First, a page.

36 Pages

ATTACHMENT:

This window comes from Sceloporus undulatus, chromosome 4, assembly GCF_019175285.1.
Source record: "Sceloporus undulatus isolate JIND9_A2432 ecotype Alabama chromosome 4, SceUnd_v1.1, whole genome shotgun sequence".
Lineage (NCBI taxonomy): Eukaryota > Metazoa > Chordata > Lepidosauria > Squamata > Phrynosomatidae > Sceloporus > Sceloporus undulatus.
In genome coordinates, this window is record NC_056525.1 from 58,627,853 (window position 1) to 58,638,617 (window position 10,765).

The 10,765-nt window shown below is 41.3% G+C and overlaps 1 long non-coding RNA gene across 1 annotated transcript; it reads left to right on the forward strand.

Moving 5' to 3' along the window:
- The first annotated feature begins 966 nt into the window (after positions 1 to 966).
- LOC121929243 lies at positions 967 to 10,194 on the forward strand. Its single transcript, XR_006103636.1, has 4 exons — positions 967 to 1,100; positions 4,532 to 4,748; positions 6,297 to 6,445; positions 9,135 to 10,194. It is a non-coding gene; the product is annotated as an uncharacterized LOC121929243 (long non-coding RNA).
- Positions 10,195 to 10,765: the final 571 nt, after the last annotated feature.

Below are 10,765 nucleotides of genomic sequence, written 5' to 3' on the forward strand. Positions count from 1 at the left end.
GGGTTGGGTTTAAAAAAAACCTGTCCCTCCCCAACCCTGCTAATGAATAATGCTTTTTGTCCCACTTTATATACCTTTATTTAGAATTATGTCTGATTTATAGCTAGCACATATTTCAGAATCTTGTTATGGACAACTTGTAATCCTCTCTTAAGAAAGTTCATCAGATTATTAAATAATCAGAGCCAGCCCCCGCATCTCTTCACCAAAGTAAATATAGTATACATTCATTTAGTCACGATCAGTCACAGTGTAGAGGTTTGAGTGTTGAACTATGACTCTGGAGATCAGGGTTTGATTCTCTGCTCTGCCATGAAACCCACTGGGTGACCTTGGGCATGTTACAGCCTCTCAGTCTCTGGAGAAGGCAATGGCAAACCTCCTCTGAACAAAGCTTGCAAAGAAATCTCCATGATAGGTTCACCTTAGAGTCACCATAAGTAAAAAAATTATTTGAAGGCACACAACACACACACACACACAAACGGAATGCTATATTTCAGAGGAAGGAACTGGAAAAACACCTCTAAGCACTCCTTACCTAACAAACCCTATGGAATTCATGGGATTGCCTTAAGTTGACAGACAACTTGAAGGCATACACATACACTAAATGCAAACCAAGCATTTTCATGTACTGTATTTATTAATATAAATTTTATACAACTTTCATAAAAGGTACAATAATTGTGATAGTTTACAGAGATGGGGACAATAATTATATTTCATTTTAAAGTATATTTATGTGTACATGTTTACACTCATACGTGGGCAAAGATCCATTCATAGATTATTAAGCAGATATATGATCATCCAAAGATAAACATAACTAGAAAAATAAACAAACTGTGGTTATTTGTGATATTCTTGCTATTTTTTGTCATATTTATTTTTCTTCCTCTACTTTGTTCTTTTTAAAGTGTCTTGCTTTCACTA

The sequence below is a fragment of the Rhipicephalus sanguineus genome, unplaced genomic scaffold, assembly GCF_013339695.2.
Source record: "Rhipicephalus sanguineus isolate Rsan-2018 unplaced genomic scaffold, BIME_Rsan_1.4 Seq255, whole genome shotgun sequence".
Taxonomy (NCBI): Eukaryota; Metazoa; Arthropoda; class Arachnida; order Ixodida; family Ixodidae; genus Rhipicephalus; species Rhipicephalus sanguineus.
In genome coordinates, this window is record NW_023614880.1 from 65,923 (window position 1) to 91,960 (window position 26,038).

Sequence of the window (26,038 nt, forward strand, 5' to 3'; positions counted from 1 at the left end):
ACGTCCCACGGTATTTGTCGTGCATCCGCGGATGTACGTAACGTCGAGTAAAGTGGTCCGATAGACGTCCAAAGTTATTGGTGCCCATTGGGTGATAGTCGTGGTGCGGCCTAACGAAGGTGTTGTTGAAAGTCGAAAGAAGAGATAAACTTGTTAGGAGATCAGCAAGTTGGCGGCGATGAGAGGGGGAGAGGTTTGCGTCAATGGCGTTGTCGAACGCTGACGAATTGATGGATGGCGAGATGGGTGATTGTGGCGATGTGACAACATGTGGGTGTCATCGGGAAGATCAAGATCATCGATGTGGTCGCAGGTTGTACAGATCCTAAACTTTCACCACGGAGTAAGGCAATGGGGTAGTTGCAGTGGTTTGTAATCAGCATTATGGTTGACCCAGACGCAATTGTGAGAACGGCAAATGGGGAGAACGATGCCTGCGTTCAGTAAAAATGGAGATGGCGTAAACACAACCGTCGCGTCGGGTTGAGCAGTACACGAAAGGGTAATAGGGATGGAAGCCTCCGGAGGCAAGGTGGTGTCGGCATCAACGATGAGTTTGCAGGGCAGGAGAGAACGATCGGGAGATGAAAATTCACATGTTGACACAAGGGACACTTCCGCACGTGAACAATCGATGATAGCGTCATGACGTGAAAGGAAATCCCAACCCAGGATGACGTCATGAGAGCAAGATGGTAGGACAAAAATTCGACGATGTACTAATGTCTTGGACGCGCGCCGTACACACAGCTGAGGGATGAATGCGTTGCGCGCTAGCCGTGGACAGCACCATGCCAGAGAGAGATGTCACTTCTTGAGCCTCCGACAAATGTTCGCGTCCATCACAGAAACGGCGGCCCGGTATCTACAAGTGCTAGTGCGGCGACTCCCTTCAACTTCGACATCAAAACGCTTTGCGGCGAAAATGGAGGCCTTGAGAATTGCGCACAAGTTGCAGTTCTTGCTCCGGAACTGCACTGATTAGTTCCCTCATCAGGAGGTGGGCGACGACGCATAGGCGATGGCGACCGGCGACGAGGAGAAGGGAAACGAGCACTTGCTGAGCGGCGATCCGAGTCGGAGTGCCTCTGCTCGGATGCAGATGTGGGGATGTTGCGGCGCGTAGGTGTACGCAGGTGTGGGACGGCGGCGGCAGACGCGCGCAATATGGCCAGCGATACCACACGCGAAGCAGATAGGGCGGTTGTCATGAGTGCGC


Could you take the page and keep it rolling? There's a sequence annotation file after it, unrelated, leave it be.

This book is driven by curiosity about the relationship between late Victorian developments in the writing of Lives and the history of gender. In particular, it asks what we can learn about the conditions and limits of literary authority, especially male literary authority, from two closely connected phenomena: the professionalization of biography as exemplified in the writings of Sir Leslie Stephen, first editor of the Dictionary of National Biography, and the controversy generated by James Anthony Froude’s work on Thomas and Jane Welsh Carlyle.